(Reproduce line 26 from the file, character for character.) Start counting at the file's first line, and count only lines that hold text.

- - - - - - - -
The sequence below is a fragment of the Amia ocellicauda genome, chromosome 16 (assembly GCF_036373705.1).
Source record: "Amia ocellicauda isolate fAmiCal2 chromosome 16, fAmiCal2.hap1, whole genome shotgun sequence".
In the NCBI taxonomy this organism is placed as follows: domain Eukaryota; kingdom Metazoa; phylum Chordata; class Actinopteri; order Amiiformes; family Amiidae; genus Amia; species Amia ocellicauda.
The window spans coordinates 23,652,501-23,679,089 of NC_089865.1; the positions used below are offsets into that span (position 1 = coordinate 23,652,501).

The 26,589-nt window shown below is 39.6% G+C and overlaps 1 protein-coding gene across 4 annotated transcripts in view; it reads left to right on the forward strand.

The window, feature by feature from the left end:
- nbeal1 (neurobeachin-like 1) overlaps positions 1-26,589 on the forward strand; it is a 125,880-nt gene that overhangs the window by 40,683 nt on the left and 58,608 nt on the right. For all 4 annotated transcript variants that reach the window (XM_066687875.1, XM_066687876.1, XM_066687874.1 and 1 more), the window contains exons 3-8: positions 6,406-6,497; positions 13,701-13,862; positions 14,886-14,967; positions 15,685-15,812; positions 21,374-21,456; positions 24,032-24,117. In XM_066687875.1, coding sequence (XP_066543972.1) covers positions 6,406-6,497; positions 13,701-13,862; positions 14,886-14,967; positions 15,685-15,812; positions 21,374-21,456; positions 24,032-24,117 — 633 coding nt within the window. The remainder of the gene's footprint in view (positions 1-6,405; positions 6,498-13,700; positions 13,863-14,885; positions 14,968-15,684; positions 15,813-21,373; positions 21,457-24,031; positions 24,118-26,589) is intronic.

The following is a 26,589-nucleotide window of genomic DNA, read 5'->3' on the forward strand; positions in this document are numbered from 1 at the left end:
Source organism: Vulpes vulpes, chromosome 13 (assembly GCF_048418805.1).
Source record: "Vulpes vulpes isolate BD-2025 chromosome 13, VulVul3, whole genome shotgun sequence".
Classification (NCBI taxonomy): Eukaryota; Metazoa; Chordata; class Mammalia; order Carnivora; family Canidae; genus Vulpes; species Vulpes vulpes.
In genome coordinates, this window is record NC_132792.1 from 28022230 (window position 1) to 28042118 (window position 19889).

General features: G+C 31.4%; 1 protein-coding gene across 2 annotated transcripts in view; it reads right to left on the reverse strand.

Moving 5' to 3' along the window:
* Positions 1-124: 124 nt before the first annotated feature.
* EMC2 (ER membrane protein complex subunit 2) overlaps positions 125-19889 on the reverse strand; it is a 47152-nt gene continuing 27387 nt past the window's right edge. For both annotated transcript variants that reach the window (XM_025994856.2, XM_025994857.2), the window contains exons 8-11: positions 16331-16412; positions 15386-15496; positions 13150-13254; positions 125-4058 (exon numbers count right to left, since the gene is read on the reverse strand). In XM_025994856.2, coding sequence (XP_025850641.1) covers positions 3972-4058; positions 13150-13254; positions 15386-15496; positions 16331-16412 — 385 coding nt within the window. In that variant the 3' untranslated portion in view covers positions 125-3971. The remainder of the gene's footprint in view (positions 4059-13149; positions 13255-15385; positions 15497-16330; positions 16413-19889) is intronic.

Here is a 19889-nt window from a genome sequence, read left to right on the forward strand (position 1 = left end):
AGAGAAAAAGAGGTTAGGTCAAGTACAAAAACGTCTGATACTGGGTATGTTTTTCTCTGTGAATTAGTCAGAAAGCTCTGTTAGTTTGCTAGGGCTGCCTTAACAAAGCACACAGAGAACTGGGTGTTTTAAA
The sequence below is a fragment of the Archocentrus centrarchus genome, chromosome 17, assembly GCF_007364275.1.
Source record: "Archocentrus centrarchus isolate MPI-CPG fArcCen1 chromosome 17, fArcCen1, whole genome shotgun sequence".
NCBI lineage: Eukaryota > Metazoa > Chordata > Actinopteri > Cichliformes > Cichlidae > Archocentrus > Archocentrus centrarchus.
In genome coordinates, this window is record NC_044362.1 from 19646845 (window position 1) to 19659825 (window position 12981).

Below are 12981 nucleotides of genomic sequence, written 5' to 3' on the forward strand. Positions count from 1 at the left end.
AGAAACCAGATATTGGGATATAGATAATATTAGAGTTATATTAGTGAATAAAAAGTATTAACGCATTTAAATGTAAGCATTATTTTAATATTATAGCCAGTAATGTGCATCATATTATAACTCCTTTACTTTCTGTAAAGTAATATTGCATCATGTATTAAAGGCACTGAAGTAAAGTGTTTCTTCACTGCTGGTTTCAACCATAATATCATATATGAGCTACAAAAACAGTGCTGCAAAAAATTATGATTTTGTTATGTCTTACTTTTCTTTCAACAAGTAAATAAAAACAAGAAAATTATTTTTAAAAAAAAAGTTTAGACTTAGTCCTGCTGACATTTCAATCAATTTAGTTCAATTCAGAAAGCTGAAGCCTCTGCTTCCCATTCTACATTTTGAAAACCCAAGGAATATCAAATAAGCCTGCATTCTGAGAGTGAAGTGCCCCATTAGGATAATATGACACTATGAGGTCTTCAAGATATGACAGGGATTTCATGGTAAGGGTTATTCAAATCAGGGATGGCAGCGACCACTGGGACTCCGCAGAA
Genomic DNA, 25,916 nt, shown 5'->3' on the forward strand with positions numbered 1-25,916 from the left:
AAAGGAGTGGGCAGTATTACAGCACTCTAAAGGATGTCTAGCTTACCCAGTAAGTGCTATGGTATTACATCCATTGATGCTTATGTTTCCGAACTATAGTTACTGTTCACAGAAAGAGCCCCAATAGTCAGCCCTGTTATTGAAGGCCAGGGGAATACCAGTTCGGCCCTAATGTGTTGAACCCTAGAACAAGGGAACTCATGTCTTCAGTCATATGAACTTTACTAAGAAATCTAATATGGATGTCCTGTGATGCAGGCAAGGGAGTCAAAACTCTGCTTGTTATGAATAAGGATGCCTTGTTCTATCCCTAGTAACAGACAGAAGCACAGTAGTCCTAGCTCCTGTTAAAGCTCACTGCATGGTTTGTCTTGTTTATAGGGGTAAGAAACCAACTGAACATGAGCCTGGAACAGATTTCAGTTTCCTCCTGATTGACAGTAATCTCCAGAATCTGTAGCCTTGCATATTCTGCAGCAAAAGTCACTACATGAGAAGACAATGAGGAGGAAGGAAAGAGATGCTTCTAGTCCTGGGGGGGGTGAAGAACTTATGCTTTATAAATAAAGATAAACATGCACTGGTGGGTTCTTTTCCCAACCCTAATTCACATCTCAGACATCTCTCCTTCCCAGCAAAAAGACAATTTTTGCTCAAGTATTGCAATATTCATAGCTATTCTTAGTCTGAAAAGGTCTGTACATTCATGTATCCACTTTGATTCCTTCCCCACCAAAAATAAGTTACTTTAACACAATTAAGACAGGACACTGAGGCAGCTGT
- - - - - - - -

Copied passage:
AAAGGAGTGGGCAGTATTACAGCACTCTAAAGGATGTCTAGCTTACCCAGTAAGTGCTATGGTATTACATCCATTGATGCTTATGTTTCCGAACTATAGTTACTGTTCACAGAAAGAGCCCCAATAGTCAGCCCTGTTATTGAAGGCCAGGGGAATACCAGTTCGGCCCTAATGTGTTGAACCCTAGAACAAGGGAACTCATGTCTTCAGTCATATGAACTTTACTAAGAAATCTAATATGGATGTCCTGTGATGCAGGCAAGGGAGTCAAAACTCTGCTTGTTATGAATAAGGATGCCTTGTTCTATCCCTAGTAACAGACAGAAGCACAGTAGTCCTAGCTCCTGTTAAAGCTCACTGCATGGTTTGTCTTGTTTATAGGGGTAAGAAACCAACTGAACATGAGCCTGGAACAGATTTCAGTTTCCTCCTGATTGACAGTAATCTCCAGAATCTGTAGCCTTGCATATTCTGCAGCAAAAGTCACTACATGAGAAGACAATGAGGAGGAAGGAAAGAGATGCTTCTAGTCCTGGGGGGGGTGAAGAACTTATGCTTTATAAATAAAGATAAACATGCACTGGTGGGTTCTTTTCCCAACCCTAATTCACATCTCAGACATCTCTCCTTCCCAGCAAAAAGACAATTTTTGCTCAAGTATTGCAATATTCATAGCTATTCTTAGTCTGAAAAGGTCTGTACATTCATGTATCCACTTTGATTCCTTCCCCACCAAAAATAAGTTACTTTAACACAATTAAGACAGGACACTGAGGCAGCTGT